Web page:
If you have found a 34 DMTR that is just right in every way, please let me know the specification and part numbers, so I can pass on the information. Once I have found the best option, and what changes, if any are required, I will put the details here. Watch this space, as they say!
By the way, if there are any Murena still around with the Tagora 2.2 down-draught inlet manifold and either the 35 TMIMA or a Weber 38 DGMS or DGAS, these will never work! These carbs. are for longitudinal engines and won't work on a transverse one!
- Can I fit twin side-draught carbs. to my standard Murena 2.2?
The twin side-draught carburettors fitted on Prep 142's and 'S' models required a special manifold and air box as the space is quite tight. You can obtain an alternative manifold and modify it to fit as some owners have done, but usually these other manifolds are 'straight and flat' whilst the original lifted the carbs. and importantly moved the left carb. over to the right, so that the carburettors and air box fitted above the fuel tank. A plain horizontal manifold will mean you cannot fit an air box, and the intake on the first venturi is almost right up against the side of the tank. You might consider not fitting an air box anyway, or you want to fit 'pancake' type filters, but please realise that the air at the top of the engine bay is extremely hot and you do not want the engine breathing this! The original air box was connected to the original air filter above the transaxle, which picked up cooler air from low down behind the block. Cool air is more dense providing more power as well as helping to control the combustion chamber temperature by keeping the air intake cooler.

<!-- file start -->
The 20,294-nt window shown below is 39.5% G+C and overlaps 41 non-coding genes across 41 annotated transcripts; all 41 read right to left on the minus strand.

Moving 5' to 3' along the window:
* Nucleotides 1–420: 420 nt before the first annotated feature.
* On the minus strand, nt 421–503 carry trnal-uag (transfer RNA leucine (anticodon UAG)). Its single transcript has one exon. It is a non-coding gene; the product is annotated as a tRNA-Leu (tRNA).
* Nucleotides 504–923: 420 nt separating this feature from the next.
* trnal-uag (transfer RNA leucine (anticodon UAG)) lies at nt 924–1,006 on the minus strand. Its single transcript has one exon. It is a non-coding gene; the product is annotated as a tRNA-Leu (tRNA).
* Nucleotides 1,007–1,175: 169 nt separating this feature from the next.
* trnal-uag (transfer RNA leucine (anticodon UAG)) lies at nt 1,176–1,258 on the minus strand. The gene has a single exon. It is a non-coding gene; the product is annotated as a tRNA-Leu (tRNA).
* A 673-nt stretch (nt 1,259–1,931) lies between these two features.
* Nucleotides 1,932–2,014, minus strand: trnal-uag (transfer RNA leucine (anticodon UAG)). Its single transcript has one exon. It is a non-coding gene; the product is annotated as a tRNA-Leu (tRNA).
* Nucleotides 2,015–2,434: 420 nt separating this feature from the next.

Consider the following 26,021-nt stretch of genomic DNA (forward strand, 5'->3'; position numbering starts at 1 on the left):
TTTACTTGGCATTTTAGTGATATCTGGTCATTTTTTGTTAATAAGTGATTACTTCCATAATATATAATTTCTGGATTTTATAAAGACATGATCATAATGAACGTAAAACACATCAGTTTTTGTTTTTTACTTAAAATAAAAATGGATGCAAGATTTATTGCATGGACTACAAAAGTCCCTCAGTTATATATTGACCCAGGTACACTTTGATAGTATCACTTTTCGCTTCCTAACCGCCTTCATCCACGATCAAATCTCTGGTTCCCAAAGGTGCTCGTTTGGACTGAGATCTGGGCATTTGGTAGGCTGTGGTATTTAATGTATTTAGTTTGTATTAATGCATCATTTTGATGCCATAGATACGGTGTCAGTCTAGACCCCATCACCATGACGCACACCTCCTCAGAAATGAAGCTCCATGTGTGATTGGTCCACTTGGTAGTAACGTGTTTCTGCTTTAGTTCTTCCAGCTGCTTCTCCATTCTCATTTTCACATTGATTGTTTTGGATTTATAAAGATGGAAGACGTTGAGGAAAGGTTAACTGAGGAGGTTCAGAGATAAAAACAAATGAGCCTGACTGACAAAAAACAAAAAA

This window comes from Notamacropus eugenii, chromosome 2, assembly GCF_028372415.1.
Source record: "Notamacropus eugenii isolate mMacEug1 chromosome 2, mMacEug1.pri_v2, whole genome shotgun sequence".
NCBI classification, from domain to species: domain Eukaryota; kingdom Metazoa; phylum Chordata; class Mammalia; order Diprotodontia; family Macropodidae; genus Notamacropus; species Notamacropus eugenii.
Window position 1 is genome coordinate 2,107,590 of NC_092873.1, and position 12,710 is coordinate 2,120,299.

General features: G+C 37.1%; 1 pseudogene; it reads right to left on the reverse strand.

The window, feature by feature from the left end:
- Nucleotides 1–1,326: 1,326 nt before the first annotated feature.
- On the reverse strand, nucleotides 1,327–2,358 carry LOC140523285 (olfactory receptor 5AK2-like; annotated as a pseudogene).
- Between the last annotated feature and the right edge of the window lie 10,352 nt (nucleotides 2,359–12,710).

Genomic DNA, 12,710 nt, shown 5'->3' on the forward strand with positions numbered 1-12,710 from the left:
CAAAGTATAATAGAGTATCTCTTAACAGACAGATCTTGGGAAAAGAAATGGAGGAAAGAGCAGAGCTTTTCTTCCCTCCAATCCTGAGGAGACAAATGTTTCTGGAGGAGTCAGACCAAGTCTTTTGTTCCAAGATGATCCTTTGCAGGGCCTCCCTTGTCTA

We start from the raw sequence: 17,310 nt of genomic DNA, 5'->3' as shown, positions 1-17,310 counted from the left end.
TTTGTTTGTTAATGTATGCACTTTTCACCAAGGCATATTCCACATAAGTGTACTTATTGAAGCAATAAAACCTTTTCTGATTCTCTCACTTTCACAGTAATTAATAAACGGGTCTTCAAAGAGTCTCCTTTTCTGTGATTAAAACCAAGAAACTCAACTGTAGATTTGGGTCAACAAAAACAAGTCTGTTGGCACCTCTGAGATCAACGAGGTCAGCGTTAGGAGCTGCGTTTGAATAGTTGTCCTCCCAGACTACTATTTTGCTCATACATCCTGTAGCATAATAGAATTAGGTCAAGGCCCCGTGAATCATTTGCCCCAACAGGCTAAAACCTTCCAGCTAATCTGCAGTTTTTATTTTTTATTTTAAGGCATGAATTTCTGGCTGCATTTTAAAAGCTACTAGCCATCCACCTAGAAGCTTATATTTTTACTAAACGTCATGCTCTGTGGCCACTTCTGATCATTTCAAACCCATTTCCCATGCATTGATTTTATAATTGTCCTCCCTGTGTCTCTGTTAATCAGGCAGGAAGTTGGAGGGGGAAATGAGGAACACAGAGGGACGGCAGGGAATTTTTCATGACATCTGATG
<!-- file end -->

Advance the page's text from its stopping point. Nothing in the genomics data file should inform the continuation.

The second point to remember, is that these carburettors are unlikely to give you more power than a good twin-venturi down-draught set up, but you will use more fuel! You certainly do not want big side-draught carbs. say 45 or 48 DCOE's. The original Solex were only 40's for good reason. Power comes from having good breathing, and a better camshaft is needed before going up in carburettor size. The Holbay Tornado 58C fast road cam profile is better than the 'S' cam but will still happily produce the power with a twin-venturi down-draught carb. There is also a restriction in the exhaust port that will ultimately restrict the breathing of a standard head, and it cannot be opened up since you will go through to the water jacket.
If after all this you still wish to fit some twin side-draught carburettors, then the obvious ones to try are either Weber 40 DCOE or the Dell'Orto DHLA. Since the supplier is unlikely to know the Murena S spec. you should give them the Solex specifications and that may help them to provide an equivalent set up.
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This was last updated 5th April '21